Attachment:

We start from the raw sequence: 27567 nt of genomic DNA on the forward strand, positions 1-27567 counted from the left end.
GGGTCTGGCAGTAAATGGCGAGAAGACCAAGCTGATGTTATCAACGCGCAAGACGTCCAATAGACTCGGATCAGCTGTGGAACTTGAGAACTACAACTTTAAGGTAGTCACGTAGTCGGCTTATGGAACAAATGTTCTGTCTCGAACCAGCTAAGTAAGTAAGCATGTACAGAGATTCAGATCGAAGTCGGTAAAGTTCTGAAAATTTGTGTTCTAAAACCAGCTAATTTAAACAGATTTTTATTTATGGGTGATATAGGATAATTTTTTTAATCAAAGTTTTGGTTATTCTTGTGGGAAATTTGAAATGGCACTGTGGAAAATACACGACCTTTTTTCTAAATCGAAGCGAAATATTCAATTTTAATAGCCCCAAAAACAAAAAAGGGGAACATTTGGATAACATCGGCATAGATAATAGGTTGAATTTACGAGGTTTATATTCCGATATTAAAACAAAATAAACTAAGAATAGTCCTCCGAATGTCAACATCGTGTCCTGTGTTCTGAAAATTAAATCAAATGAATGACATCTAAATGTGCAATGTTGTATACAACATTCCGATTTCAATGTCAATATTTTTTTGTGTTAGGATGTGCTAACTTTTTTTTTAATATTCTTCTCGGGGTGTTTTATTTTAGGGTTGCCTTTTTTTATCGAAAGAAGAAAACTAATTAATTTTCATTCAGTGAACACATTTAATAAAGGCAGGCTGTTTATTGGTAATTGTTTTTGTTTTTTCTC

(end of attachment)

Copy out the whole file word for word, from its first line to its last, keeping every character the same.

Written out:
We start from the raw sequence: 27567 nt of genomic DNA on the forward strand, positions 1-27567 counted from the left end.
GGGTCTGGCAGTAAATGGCGAGAAGACCAAGCTGATGTTATCAACGCGCAAGACGTCCAATAGACTCGGATCAGCTGTGGAACTTGAGAACTACAACTTTAAGGTAGTCACGTAGTCGGCTTATGGAACAAATGTTCTGTCTCGAACCAGCTAAGTAAGTAAGCATGTACAGAGATTCAGATCGAAGTCGGTAAAGTTCTGAAAATTTGTGTTCTAAAACCAGCTAATTTAAACAGATTTTTATTTATGGGTGATATAGGATAATTTTTTTAATCAAAGTTTTGGTTATTCTTGTGGGAAATTTGAAATGGCACTGTGGAAAATACACGACCTTTTTTCTAAATCGAAGCGAAATATTCAATTTTAATAGCCCCAAAAACAAAAAAGGGGAACATTTGGATAACATCGGCATAGATAATAGGTTGAATTTACGAGGTTTATATTCCGATATTAAAACAAAATAAACTAAGAATAGTCCTCCGAATGTCAACATCGTGTCCTGTGTTCTGAAAATTAAATCAAATGAATGACATCTAAATGTGCAATGTTGTATACAACATTCCGATTTCAATGTCAATATTTTTTTGTGTTAGGATGTGCTAACTTTTTTTTTAATATTCTTCTCGGGGTGTTTTATTTTAGGGTTGCCTTTTTTTATCGAAAGAAGAAAACTAATTAATTTTCATTCAGTGAACACATTTAATAAAGGCAGGCTGTTTATTGGTAATTGTTTTTGTTTTTTCTC